Hayhoe stepped down as co-director of Texas Tech University’s climate center in March to accept The Nature Conservancy’s chief scientist position. She still holds an academic appointment at the university, but her responsibilities have changed. 

In her previous role, she helped municipalities and organizations prepare for climate change’s impacts. First she’d identify a community’s past events, whether it was floods, hot summers, overstressed power grids, high air-conditioning bills, or longer and stronger droughts. Next she’d convey how climate change altered those risks and develop concrete ways communities could prepare.

All the while, she has been communicating with people everywhere about what they can do to make a difference. And that message boils down to four words: talk about climate change.

“Recycling and eating less meat isn’t going to change the greatest existential crisis in the history of the world,” she said. “We have a fighting chance if we use our voices.”

Using our voices creates enormous change far beyond our personal carbon footprint. It’s how social norms are changed, whether it’s civil rights or cigarette smoking. Hayhoe used the example of Greta Thunberg. Today she’s one of the most renowned climate activists. Three years ago, she was just a 15-year-old sitting outside the Swedish Parliament holding a piece of cardboard that said, “School Strike for Climate.”

Americans bear witness to climate change’s impacts in the forms of sunny-day flooding, larger and more extensive wildfires, supersized droughts and stronger hurricanes powered by a warming ocean. But there’s a vicious cycle to these first-hand encounters, as Hayhoe described it. The planet warms; heat waves get stronger; wildfires get larger and more frequent; droughts get supersized; heavy precipitation gets more frequent; and hurricanes, powered by a warming ocean, get more intense. Scientists release yet another doom-filled report about all this, and politicians push back more strongly using the same “sciencey- sounding myths,” Hayhoe said.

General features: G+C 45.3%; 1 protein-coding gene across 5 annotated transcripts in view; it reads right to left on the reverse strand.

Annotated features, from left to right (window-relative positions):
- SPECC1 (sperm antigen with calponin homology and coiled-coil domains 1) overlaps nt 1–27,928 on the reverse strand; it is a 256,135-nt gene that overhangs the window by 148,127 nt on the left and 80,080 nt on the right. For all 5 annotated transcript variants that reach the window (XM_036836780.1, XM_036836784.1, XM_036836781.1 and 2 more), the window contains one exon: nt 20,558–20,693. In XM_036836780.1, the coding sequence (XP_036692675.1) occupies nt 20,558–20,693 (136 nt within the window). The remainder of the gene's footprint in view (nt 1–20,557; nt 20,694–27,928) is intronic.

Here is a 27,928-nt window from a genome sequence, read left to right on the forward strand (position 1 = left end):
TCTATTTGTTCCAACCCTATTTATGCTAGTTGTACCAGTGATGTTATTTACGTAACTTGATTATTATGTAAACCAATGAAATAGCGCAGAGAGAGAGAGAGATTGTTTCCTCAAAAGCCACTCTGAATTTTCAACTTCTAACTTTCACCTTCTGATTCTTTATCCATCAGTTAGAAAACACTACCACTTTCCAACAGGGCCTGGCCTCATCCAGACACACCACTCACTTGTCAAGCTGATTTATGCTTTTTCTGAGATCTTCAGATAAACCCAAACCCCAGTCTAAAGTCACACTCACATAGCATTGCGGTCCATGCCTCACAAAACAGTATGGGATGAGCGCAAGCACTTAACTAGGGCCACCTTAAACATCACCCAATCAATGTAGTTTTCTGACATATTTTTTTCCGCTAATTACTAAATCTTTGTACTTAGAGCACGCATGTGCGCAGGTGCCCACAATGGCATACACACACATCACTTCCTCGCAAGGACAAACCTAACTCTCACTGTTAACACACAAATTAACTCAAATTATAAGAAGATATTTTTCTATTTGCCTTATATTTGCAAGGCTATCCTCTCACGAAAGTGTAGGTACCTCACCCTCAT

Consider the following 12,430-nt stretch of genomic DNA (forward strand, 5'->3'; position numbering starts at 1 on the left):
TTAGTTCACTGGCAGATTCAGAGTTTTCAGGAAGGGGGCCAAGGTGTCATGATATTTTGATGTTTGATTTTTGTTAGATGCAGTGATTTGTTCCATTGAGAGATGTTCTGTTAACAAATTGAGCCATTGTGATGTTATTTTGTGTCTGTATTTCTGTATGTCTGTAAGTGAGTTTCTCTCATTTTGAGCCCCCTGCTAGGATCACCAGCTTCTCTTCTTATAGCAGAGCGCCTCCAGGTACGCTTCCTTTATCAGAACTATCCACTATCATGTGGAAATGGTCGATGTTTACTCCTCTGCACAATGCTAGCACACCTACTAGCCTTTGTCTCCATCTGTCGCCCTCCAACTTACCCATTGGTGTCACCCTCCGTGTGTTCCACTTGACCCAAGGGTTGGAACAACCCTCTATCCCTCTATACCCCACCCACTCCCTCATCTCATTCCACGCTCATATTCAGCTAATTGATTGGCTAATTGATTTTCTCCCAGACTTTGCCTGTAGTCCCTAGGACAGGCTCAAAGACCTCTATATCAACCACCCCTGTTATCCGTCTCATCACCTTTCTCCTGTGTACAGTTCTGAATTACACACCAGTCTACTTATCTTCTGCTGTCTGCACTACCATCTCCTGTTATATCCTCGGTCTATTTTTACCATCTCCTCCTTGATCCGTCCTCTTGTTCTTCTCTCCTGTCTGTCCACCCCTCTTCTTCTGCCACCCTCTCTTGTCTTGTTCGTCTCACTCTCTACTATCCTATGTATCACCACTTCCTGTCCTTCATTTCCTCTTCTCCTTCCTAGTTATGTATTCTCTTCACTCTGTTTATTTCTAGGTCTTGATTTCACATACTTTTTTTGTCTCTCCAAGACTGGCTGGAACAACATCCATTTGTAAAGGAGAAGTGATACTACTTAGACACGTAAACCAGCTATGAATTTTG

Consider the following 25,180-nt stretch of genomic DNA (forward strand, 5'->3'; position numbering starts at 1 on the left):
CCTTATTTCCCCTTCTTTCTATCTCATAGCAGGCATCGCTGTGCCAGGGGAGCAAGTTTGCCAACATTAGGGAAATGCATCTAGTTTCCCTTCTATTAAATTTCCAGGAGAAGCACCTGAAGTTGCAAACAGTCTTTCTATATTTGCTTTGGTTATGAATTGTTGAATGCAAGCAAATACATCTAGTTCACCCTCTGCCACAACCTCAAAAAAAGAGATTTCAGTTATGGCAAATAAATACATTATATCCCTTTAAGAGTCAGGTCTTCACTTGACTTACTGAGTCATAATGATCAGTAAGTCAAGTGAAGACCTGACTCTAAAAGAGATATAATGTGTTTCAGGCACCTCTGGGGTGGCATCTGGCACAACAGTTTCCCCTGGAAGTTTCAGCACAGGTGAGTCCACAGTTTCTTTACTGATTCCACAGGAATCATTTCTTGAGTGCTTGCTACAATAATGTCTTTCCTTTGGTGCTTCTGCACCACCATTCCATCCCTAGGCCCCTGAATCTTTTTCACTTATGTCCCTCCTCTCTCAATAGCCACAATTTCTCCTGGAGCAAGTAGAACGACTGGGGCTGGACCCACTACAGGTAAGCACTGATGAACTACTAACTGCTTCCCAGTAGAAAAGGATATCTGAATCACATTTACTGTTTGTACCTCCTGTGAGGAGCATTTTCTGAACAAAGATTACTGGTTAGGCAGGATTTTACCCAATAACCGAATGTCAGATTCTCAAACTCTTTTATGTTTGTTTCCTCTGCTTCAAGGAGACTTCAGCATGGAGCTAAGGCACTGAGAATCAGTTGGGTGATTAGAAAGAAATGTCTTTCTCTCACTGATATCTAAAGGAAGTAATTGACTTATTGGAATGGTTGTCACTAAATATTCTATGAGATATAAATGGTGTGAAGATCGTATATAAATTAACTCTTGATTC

The way to break that cycle isn’t by scaring the pants off people. The way to care about climate change is by connecting the dots between our individual values and a changing climate. It’s a strategy Hayhoe calls “rational hope,” and it’s available to everyone.

“All we have to be to care about climate change is a human living on this planet,” she said.

This doesn’t mean she goes around with a box of scientific reports hitting people upside the head with it. She starts with common ground and then connects the dots between a person’s individual values and life and climate change. Parents, for example, care about their kids’ future, so they care about climate change.

Hayhoe has stepped on the carbon-footprint scale to learn how heavily she treads upon the Earth, and she encourages others to do the same. She’s done everything from dramatically reducing her travel, to modifying how she shops for food, to canceling credit cards that come from companies that give trillions of dollars to the fossil-fuels industry.

“There’s so much you can do,” she said, “wherever you are planted.”